As the 109 graduates of the Wright City High School Class of 2012 filed in, the crowd packed inside the gymnasium seized the moment to erupt into cheers that kept up well past the moment when the last senior took her seat.
It was a festive and emotional beginning to a ceremony marked by equal parts of business and fun, solemnity and celebration.
It took the high school’s chorus’ slow and serene rendition of the Jackson Five’s “I’ll Be There” to quiet the crowd, reset the tone and focus attention on the business to come.
Following Superintendent Dr. Chris Gaines’ welcome, Principal Shawn Brown took the podium for his turn at congratulating graduating seniors. Brown said he recently was asked to characterize this graduating class.
“The Class of 2012 was one that took care of business,” Brown told the graduates. “You took care of business academically, athletically and in other activities,” he said, calling out the $88,000 in scholarships the class had received and the notable achievements outside the classroom.
The Class of 2012 is the first to graduate under the new three-tier cum laude system (cum laude, magna cum laude and summa cum laude) in an effort to recognize those students who go above and beyond in their school career in all areas, including GPA along with participation in advanced courses and in extracurricular activities. Twenty-three students graduated Sunday with the cum laude distinction, expanding recognition beyond the former top 10 system.
Brown said he was especially proud of the maturation of students into “men and women focused on doing business ‘the Wright way’ with respect, attitude, effort, teamwork and Wright City pride.”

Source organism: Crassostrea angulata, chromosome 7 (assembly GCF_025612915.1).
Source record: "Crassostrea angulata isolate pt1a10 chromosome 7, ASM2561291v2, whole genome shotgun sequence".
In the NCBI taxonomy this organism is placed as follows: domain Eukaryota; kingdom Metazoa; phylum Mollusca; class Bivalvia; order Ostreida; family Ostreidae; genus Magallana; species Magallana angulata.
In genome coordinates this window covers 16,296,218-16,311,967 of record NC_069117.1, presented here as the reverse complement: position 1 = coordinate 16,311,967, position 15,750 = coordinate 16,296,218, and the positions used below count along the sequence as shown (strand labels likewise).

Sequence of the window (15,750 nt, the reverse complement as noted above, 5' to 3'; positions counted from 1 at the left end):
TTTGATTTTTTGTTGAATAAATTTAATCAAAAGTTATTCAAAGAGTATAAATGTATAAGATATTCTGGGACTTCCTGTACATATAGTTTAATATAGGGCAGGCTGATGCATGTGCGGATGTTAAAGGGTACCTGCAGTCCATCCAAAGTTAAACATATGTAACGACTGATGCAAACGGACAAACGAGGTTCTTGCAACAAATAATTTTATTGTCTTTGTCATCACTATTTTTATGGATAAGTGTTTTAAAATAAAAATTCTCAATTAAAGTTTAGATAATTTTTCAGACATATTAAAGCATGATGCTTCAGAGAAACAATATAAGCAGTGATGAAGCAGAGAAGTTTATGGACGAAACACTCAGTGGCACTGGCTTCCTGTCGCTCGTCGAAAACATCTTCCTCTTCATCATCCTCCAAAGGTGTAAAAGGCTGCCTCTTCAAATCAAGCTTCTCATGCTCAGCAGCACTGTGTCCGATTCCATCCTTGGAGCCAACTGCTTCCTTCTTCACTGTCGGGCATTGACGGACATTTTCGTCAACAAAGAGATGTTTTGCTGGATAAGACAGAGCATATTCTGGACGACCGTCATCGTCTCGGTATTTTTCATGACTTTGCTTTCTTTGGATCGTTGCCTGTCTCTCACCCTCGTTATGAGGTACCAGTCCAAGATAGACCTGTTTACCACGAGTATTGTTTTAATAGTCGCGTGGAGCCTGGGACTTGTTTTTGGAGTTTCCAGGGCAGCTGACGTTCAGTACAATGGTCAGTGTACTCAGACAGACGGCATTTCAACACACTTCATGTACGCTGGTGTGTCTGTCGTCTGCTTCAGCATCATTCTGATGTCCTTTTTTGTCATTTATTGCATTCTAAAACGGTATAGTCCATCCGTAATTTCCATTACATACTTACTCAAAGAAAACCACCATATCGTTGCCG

That maturation was on display during a 10-minute slideshow of individual students shown first as babies or youngsters then as young women and men in their senior photos, often in settings that matched the student’s personality and interests. As each student’s photos came up on the jumbo screen, he or she walked back into the crowd holding flowers that were given to parents, grandparents and other friends and relatives.
By that point, some of the jitters and tension expressed earlier by students queued up to walk in appeared to have dissipated.
On a weekend of record-breaking temperatures, school leaders effectively planned for keeping the crowd comfortable inside.
“We started cooling down the gym late last night, and have been directing every bit of air conditioning into the space since,” said Superintendent Gaines.
Graduates selected science teacher Richard Mabrey to deliver the faculty keynote address, and Mabrey delivered with inspiration, humor and a song.
“Don’t be just another cow in a herd of cattle,” he told graduates, and then followed that advice with a quote from poet Robert Frost in encouraging the class to always be true to themselves. “Two roads diverged in a wood, and I took the one less traveled by, and that has made all the difference.”
Mabrey closed on a light note, adjusting a ritual he has practiced in the classroom on student birthdays, pulling out his acoustic guitar to sing “Happy Graduation to You” to the tune of “Happy Birthday.”
Seniors Erika Dohrman and Abigail McNeill delivered graduate addresses, recalling memorable class times and their own advice for their classmates as they go out into the world.
“YOLO,” Dohrman reminded the class, referring to texting shorthand for “you only live once.” “Take risks and do whatever it takes to achieve your dreams,” she said.